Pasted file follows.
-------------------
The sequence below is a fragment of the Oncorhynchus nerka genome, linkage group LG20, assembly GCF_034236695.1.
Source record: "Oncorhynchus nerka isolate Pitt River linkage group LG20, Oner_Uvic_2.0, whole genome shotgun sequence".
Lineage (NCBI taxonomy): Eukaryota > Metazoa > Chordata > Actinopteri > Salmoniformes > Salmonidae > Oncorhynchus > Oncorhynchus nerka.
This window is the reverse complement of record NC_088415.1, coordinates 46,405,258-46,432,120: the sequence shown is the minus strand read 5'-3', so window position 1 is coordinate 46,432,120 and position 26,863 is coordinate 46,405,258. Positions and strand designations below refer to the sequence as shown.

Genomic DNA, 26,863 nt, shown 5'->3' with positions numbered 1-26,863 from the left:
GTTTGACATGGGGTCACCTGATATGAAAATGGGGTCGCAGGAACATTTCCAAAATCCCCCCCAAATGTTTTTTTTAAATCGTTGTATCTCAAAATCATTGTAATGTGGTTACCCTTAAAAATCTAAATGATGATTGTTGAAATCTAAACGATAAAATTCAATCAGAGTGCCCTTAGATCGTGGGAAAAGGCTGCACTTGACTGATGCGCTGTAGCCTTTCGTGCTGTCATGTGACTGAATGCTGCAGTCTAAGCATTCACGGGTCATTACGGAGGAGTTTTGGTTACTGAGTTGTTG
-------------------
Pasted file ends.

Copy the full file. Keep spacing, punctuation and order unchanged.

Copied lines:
The sequence below is a fragment of the Oncorhynchus nerka genome, linkage group LG20, assembly GCF_034236695.1.
Source record: "Oncorhynchus nerka isolate Pitt River linkage group LG20, Oner_Uvic_2.0, whole genome shotgun sequence".
Lineage (NCBI taxonomy): Eukaryota > Metazoa > Chordata > Actinopteri > Salmoniformes > Salmonidae > Oncorhynchus > Oncorhynchus nerka.
This window is the reverse complement of record NC_088415.1, coordinates 46,405,258-46,432,120: the sequence shown is the minus strand read 5'-3', so window position 1 is coordinate 46,432,120 and position 26,863 is coordinate 46,405,258. Positions and strand designations below refer to the sequence as shown.

Genomic DNA, 26,863 nt, shown 5'->3' with positions numbered 1-26,863 from the left:
GTTTGACATGGGGTCACCTGATATGAAAATGGGGTCGCAGGAACATTTCCAAAATCCCCCCCAAATGTTTTTTTTAAATCGTTGTATCTCAAAATCATTGTAATGTGGTTACCCTTAAAAATCTAAATGATGATTGTTGAAATCTAAACGATAAAATTCAATCAGAGTGCCCTTAGATCGTGGGAAAAGGCTGCACTTGACTGATGCGCTGTAGCCTTTCGTGCTGTCATGTGACTGAATGCTGCAGTCTAAGCATTCACGGGTCATTACGGAGGAGTTTTGGTTACTGAGTTGTTG